Article Date: 5/1/2013

Take Charge of Your Debt
personal wealth health

Take Charge of Your Debt

Avoid using credit cards to spend more than you can afford.

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WILLIAM J. LYNOTT

Funny thing about debt: Either you manage it, or it manages you. That’s why it’s so important to understand the pitfalls that lie in wait for anyone who takes a casual view of spending money that must be repaid.

Arguably, there is no more dramatic illustration of the destructive potential of unmanaged debt than today’s use of credit cards.

Credit card debt dangers

“Charge it” is the anthem of credit card issuers who are happy to lend you their money for your purchases, knowing full well that a large percentage of users will be drawn into the company’s highly profitable “minimum amount due” trap.

The average American household with at least one credit card had nearly $15,950 in credit-card debt in 2012, according to Credit Cards.com. Anyone with that kind of balance due on a credit card has almost certainly been sucked into the ploy of “minimum amount due.” By overspending their limits and paying only the minimum amount due each month, these unfortunate victims are saddled with an average interest rate on the balance that runs in the mid-to-high teens at any given time.

For many, that combination of high debt and high interest rates produces a perfect storm of unmanageable debt from which it is extremely difficult to escape.

Debt advice

The rational way to use credit cards is to spend no more than you can pay in full every month.

For many people, that advice comes too late. For anyone saddled with credit card and other types of debt, strong debt management medicine is the only cure:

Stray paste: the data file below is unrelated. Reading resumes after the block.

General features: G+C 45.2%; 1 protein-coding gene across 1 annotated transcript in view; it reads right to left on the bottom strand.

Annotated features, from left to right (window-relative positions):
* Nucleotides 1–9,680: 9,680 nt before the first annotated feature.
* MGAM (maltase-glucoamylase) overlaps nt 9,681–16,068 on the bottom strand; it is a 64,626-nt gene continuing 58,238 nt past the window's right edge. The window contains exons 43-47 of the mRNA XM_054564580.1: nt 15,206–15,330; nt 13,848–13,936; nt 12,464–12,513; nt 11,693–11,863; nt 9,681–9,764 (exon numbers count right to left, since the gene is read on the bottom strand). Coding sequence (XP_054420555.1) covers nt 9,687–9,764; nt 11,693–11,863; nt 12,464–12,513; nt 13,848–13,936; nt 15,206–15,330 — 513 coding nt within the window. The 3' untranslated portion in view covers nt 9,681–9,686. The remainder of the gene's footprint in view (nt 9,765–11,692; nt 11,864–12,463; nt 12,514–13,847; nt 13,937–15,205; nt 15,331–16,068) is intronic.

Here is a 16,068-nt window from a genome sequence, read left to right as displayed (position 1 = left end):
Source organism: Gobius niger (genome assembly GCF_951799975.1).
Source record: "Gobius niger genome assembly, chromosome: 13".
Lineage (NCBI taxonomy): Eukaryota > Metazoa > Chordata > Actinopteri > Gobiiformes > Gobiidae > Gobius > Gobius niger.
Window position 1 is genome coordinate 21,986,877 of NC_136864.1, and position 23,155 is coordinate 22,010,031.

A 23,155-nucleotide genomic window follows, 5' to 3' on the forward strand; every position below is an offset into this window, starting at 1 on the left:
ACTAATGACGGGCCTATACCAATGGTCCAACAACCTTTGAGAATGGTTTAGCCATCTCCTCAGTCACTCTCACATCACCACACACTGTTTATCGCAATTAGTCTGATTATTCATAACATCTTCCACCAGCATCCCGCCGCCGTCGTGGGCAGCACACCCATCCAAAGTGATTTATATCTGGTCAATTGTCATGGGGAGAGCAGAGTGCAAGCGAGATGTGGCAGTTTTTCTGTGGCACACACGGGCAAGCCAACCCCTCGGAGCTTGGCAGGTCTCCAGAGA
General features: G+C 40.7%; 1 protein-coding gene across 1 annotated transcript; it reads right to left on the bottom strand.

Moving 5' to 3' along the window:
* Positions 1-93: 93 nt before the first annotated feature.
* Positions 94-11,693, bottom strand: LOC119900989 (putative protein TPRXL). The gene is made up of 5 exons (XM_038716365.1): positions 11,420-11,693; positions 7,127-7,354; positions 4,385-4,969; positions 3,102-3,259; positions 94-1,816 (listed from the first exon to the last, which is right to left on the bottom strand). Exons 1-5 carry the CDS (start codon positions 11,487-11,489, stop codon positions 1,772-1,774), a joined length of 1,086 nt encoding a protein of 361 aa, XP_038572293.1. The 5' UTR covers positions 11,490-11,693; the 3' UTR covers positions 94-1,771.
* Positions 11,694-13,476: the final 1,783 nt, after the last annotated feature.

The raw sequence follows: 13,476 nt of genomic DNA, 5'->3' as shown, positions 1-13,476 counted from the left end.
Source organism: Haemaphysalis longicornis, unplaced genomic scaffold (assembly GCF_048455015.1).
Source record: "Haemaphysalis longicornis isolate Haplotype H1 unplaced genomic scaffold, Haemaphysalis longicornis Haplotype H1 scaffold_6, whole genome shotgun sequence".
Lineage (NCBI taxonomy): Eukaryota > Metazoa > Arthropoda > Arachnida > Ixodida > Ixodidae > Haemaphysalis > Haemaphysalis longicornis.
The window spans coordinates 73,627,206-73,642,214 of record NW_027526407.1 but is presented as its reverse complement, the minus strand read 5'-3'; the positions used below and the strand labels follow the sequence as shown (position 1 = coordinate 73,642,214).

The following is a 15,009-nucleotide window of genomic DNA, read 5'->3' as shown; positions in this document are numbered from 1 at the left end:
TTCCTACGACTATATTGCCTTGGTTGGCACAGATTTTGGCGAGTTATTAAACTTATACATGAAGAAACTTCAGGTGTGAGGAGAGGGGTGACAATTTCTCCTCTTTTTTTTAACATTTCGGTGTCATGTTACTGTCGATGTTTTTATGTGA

Stop further credit card purchases and unnecessary spending entirely.

Pay down the balances of loans or credit cards that charge the highest interest rates. Do this first while paying at least the minimum due on all your other debt. Once you’ve paid off your highest interest debt, pay down the next highest, and so on.

Don’t borrow more money against your home or your 401(k) to pay off your existing debt. What may seem like an easy solution could cause you to lose your home or undermine your retirement plans.

Avoid most companies that offer to “consolidate” your debts into one easy-to-pay-off loan. In many cases, this does nothing more than add another layer of debt. While there are reputable non-profit debt counseling agencies that may be able to consolidate debt and assist you in finance management, there are also a lot of disreputable agencies to avoid. Research carefully before taking this course to manage debt.

(For more information on managing a heavy debt load, visit www.smartmoney.com/borrow/debt-strategies/help-im-drowning-in-debt-9652.)

Limit your spending

Like castor oil, the medicine required to bring unmanageable debt under control is difficult to swallow.

The sensible way to avoid the catastrophic effects of overspending your limits is to start with strict personal discipline in the use of credit cards. Remember to never spend more than you can afford to pay when the bill arrives. OM

MR. LYNOTT IS A FREELANCE WRITER WHO SPECIALIZES IN BUSINESS MANAGEMENT AS WELL AS PERSONAL AND BUSINESS FINANCE. VISIT WWW.BLYNOTT.COM, OR SEND COMMENTS TO OPTOMETRICMANAGEMENT@GMAIL.COM.



Optometric Management, Volume: 48 , Issue: May 2013, page(s): 72